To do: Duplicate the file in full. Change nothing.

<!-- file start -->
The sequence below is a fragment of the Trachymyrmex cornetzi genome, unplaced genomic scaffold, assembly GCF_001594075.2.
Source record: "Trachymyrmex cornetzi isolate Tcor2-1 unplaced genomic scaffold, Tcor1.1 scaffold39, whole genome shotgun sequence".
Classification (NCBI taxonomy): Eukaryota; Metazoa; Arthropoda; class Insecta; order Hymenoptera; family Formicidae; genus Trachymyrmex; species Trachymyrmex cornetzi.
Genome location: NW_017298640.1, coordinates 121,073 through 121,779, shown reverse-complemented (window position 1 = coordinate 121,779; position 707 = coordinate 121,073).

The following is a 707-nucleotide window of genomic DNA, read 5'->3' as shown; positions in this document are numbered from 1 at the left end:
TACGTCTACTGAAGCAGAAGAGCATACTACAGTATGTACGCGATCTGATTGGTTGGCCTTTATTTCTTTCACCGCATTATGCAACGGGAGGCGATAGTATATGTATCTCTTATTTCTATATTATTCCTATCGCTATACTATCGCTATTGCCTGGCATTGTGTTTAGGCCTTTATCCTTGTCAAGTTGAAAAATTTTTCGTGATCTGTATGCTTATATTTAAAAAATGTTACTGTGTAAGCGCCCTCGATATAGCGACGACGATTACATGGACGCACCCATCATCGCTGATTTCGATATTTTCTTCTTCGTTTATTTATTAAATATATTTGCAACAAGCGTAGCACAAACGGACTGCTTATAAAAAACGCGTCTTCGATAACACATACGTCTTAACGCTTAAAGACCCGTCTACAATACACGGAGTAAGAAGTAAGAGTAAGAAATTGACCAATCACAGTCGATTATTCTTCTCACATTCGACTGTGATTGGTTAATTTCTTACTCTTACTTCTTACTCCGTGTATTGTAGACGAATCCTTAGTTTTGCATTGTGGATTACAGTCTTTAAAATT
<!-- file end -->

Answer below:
The sequence below is a fragment of the Trachymyrmex cornetzi genome, unplaced genomic scaffold, assembly GCF_001594075.2.
Source record: "Trachymyrmex cornetzi isolate Tcor2-1 unplaced genomic scaffold, Tcor1.1 scaffold39, whole genome shotgun sequence".
Classification (NCBI taxonomy): Eukaryota; Metazoa; Arthropoda; class Insecta; order Hymenoptera; family Formicidae; genus Trachymyrmex; species Trachymyrmex cornetzi.
Genome location: NW_017298640.1, coordinates 121,073 through 121,779, shown reverse-complemented (window position 1 = coordinate 121,779; position 707 = coordinate 121,073).

The following is a 707-nucleotide window of genomic DNA, read 5'->3' as shown; positions in this document are numbered from 1 at the left end:
TACGTCTACTGAAGCAGAAGAGCATACTACAGTATGTACGCGATCTGATTGGTTGGCCTTTATTTCTTTCACCGCATTATGCAACGGGAGGCGATAGTATATGTATCTCTTATTTCTATATTATTCCTATCGCTATACTATCGCTATTGCCTGGCATTGTGTTTAGGCCTTTATCCTTGTCAAGTTGAAAAATTTTTCGTGATCTGTATGCTTATATTTAAAAAATGTTACTGTGTAAGCGCCCTCGATATAGCGACGACGATTACATGGACGCACCCATCATCGCTGATTTCGATATTTTCTTCTTCGTTTATTTATTAAATATATTTGCAACAAGCGTAGCACAAACGGACTGCTTATAAAAAACGCGTCTTCGATAACACATACGTCTTAACGCTTAAAGACCCGTCTACAATACACGGAGTAAGAAGTAAGAGTAAGAAATTGACCAATCACAGTCGATTATTCTTCTCACATTCGACTGTGATTGGTTAATTTCTTACTCTTACTTCTTACTCCGTGTATTGTAGACGAATCCTTAGTTTTGCATTGTGGATTACAGTCTTTAAAATT